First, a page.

Lack of telephone lines to hamper poll result delivery
Andi Hajramurni, The Jakarta Post, Makassar, South Sulawesi
Most eastern parts of Indonesia still do not have telephone lines, which will likely hamper General Elections Commission (KPU) plans to relay results from the 2004 elections via the Internet.
Telephone lines had not been installed in at least 80 percent of the 1,215 subdistricts in Regional Division VII of PT Telekomunikasi Indonesia (Telkom), which covers the eastern regions.
Armin Ali, Telkom's public phone manager for the eastern regions, said that only 247 subdistricts had been equipped with telecommunication facilities.
"So, the plans to send online data on the election results from the subdistrict level will not be able to be realized," he said.
Speaking in the South Sulawesi capital of Makassar on Tuesday, Armin said telephone lines did not exist in half of the regencies and cities across the country's eastern regions, covering the islands of Sulawesi, Maluku, Papua and Bali.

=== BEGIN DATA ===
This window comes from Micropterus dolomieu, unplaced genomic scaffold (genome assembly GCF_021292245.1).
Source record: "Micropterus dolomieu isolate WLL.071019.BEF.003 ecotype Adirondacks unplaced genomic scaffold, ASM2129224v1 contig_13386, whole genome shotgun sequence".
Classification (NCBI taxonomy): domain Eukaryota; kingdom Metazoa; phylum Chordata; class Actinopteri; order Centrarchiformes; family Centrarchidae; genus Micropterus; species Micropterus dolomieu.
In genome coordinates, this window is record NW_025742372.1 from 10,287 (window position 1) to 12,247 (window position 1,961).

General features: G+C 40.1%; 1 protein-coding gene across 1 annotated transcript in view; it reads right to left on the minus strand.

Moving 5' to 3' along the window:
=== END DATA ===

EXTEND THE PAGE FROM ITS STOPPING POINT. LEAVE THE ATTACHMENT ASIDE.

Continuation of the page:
Only 69 of 142 regencies or cities in 11 provinces across the region had telephone facilities, he said.
He said the limited access to telecommunications was due to the fact that the eastern regions consisted of separated islands.
However, Armin said that in order to address the problem, a satellite system could be applied to provide telephone lines in the region.
"But it will cost a lot of money -- around Rp 75 billion (US$9 million), while the government has sufficient funds to meet the need," he added.
He said his company had reported the matter to the KPU but was still waiting for a response.
PT Telkom could help provide Rp 2.3 billion to install additional facilities if the government wanted to use the proposed satellite system, Armin said.
The KPU has decided to require that election results from subdistricts or regencies be sent to Jakarta online in an effort to prevent vote rigging and manipulations.